W. Va. Students Object After They're Preached to at School

Cabell County Schools rep says the event was supposed to be voluntary
By Newser Editors and Wire Services
Posted Feb 9, 2022 11:30 AM CST
W. Va. Students Object After They're Preached to at School
A Huntington High School senior holds signs he plans to use during a student walkout at the school in Huntington, W. Va., on Wednesday.   (AP Photo/Leah M. Willingham)

Between calculus and European history classes at a West Virginia public high school, 16-year-old Cameron Mays and his classmates were told by their teacher to go to an evangelical Christian revival assembly. When students arrived at the event in the school's auditorium, they were instructed to close their eyes and raise their arms in prayer, Mays said. The teens were asked to give their lives over to Jesus to find purpose and salvation. Those who didn't follow the Bible would go to hell when they died, they were told. The Huntington High School junior sent a text to his father. "Is this legal?" he asked. The answer, according to the US Constitution, is no.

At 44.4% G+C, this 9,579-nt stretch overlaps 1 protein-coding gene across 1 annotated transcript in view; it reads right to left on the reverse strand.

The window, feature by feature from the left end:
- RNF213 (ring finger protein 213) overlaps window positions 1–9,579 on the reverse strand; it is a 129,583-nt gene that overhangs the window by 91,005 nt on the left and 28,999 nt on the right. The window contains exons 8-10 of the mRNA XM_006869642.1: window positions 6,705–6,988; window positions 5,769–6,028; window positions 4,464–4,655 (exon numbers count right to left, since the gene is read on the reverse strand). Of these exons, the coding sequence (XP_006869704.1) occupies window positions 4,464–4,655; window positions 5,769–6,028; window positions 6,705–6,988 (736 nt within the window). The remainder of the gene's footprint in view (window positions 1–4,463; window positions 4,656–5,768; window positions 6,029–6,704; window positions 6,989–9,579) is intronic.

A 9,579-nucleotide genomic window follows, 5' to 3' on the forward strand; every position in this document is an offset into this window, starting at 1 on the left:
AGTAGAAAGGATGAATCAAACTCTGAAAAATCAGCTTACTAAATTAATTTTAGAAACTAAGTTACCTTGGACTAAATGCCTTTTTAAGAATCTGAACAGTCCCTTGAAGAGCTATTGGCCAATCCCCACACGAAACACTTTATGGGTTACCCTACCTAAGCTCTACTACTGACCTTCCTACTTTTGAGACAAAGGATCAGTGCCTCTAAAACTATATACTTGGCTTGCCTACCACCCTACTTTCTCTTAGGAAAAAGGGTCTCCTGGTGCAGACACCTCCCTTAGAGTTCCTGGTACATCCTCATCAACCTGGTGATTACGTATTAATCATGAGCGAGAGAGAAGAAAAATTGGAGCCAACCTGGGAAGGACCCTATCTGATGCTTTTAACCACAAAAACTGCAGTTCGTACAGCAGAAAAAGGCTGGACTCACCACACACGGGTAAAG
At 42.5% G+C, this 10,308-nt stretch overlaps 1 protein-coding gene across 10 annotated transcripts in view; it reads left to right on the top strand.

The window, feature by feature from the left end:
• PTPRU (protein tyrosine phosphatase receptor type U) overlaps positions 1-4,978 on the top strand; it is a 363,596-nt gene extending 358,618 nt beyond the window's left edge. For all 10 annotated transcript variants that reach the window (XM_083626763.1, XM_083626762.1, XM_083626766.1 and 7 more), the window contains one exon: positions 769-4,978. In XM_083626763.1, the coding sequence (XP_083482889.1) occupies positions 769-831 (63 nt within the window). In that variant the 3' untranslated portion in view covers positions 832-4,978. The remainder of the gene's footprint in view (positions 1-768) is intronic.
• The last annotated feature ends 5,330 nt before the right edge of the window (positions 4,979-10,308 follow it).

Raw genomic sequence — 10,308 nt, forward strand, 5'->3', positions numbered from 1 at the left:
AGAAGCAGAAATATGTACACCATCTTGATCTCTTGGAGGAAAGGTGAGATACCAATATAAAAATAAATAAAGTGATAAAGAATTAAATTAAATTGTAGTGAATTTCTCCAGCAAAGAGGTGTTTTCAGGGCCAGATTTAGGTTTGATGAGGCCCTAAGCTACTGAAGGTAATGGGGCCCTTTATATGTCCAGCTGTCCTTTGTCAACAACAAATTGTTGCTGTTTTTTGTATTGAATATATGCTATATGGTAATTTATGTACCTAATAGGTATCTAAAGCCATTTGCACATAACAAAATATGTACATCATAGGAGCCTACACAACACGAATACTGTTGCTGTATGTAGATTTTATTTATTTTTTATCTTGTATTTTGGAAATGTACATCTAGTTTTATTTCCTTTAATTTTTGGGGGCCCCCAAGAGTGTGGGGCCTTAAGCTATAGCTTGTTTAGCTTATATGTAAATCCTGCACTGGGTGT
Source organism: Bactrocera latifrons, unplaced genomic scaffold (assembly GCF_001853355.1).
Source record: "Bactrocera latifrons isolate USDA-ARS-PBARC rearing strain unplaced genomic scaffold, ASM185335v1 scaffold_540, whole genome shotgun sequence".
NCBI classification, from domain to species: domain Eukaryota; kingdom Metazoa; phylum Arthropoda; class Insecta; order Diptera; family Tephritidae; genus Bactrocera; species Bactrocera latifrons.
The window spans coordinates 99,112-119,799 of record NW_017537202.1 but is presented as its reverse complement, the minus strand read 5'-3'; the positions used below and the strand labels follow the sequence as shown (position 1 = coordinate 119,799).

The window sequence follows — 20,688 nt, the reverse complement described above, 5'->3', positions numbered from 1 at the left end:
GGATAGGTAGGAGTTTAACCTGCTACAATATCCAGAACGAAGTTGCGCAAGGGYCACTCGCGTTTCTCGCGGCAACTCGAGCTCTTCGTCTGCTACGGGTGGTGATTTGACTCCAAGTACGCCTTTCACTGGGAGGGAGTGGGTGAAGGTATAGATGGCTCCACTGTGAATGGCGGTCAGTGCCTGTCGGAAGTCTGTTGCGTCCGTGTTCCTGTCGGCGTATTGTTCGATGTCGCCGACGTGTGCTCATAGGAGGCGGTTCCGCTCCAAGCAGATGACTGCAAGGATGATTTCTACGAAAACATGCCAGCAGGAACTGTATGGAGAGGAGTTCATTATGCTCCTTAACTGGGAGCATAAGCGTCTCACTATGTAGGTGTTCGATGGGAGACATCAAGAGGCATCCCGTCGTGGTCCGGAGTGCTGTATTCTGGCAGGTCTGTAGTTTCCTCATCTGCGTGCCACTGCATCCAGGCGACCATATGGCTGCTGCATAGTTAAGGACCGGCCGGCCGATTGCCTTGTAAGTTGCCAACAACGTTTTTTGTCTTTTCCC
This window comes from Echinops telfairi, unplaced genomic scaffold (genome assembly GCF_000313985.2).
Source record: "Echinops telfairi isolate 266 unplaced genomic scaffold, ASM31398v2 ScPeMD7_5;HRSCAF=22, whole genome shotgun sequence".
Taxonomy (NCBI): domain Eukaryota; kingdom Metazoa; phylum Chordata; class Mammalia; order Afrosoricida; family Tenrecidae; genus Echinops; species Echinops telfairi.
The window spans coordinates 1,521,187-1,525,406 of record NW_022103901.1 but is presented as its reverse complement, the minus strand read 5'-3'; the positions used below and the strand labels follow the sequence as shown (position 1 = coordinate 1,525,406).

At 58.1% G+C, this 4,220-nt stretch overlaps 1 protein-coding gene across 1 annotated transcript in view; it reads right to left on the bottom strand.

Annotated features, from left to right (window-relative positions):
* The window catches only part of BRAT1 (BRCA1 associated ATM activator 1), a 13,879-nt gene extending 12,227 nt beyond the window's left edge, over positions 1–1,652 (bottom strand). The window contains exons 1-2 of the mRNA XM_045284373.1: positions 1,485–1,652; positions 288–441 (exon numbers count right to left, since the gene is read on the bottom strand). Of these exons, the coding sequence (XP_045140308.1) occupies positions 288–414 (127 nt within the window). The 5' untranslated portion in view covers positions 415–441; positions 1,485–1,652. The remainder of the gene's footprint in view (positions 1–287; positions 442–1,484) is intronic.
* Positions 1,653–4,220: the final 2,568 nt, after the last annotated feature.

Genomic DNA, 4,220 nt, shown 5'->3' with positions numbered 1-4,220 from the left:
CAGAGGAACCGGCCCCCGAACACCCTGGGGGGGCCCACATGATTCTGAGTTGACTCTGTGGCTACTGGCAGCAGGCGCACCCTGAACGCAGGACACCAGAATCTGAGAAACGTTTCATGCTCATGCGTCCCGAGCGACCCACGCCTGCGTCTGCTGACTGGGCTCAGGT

The AP reports Huntington students planned to stage a walkout during their homeroom period Wednesday to protest the assembly. School security turned away reporters who tried to cover the demonstration. The mini-revival took place last week during COMPASS, a daily "noninstructional" break in the schedule during which students can study for tests, work on college prep, or listen to guest speakers, said Cabell County Schools spokesperson Jedd Flowers. Flowers said the event was voluntary, organized by the school's chapter of the Fellowship of Christian Athletes. He said there was supposed to be a sign-up sheet for students, but two teachers mistakenly brought their entire class.

"It's unfortunate that it happened," Flowers said. "We don't believe it will ever happen again." But in this community of fewer than 50,000 people in southwestern West Virginia, the controversy has ignited a broader conversation about whether religious services—voluntary or not—should be allowed during school hours at all. A group of parents, the ACLU of West Virginia, and other organizations say the answer is no, that such events are a clear violation of students' civil rights. "It is inappropriate and unconstitutional for the district to offer religious leaders unique access to preach and proselytize students during school hours on school property," Freedom From Religion Foundation, a nonprofit that promotes the separation of church and state, wrote in a letter to the school district. (The AP has much more.)

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